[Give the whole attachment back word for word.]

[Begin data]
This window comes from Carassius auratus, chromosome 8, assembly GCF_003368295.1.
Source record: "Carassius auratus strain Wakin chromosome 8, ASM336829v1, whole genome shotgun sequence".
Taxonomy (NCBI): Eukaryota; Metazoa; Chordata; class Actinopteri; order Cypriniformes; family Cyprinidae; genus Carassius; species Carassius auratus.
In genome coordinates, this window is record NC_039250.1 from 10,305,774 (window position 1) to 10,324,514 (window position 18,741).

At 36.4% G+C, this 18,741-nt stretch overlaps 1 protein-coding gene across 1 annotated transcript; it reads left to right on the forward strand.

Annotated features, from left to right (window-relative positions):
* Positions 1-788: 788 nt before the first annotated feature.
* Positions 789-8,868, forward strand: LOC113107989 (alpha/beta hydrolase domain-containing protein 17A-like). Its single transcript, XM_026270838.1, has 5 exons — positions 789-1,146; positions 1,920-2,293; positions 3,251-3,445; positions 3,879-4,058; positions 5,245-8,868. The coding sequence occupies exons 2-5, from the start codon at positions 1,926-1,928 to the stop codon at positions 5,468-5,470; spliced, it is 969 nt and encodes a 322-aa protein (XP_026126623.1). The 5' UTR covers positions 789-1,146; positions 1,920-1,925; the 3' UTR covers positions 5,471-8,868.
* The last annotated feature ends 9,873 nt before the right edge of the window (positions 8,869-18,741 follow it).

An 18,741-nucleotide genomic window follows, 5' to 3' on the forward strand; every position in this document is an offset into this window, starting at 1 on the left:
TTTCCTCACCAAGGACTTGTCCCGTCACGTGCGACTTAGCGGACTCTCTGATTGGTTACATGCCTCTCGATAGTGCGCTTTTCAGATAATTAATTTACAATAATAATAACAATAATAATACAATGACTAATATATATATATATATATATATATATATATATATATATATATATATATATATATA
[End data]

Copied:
This window comes from Carassius auratus, chromosome 8, assembly GCF_003368295.1.
Source record: "Carassius auratus strain Wakin chromosome 8, ASM336829v1, whole genome shotgun sequence".
Taxonomy (NCBI): Eukaryota; Metazoa; Chordata; class Actinopteri; order Cypriniformes; family Cyprinidae; genus Carassius; species Carassius auratus.
In genome coordinates, this window is record NC_039250.1 from 10,305,774 (window position 1) to 10,324,514 (window position 18,741).

At 36.4% G+C, this 18,741-nt stretch overlaps 1 protein-coding gene across 1 annotated transcript; it reads left to right on the forward strand.

Annotated features, from left to right (window-relative positions):
* Positions 1-788: 788 nt before the first annotated feature.
* Positions 789-8,868, forward strand: LOC113107989 (alpha/beta hydrolase domain-containing protein 17A-like). Its single transcript, XM_026270838.1, has 5 exons — positions 789-1,146; positions 1,920-2,293; positions 3,251-3,445; positions 3,879-4,058; positions 5,245-8,868. The coding sequence occupies exons 2-5, from the start codon at positions 1,926-1,928 to the stop codon at positions 5,468-5,470; spliced, it is 969 nt and encodes a 322-aa protein (XP_026126623.1). The 5' UTR covers positions 789-1,146; positions 1,920-1,925; the 3' UTR covers positions 5,471-8,868.
* The last annotated feature ends 9,873 nt before the right edge of the window (positions 8,869-18,741 follow it).

An 18,741-nucleotide genomic window follows, 5' to 3' on the forward strand; every position in this document is an offset into this window, starting at 1 on the left:
TTTCCTCACCAAGGACTTGTCCCGTCACGTGCGACTTAGCGGACTCTCTGATTGGTTACATGCCTCTCGATAGTGCGCTTTTCAGATAATTAATTTACAATAATAATAACAATAATAATACAATGACTAATATATATATATATATATATATATATATATATATATATATATATATATATATATA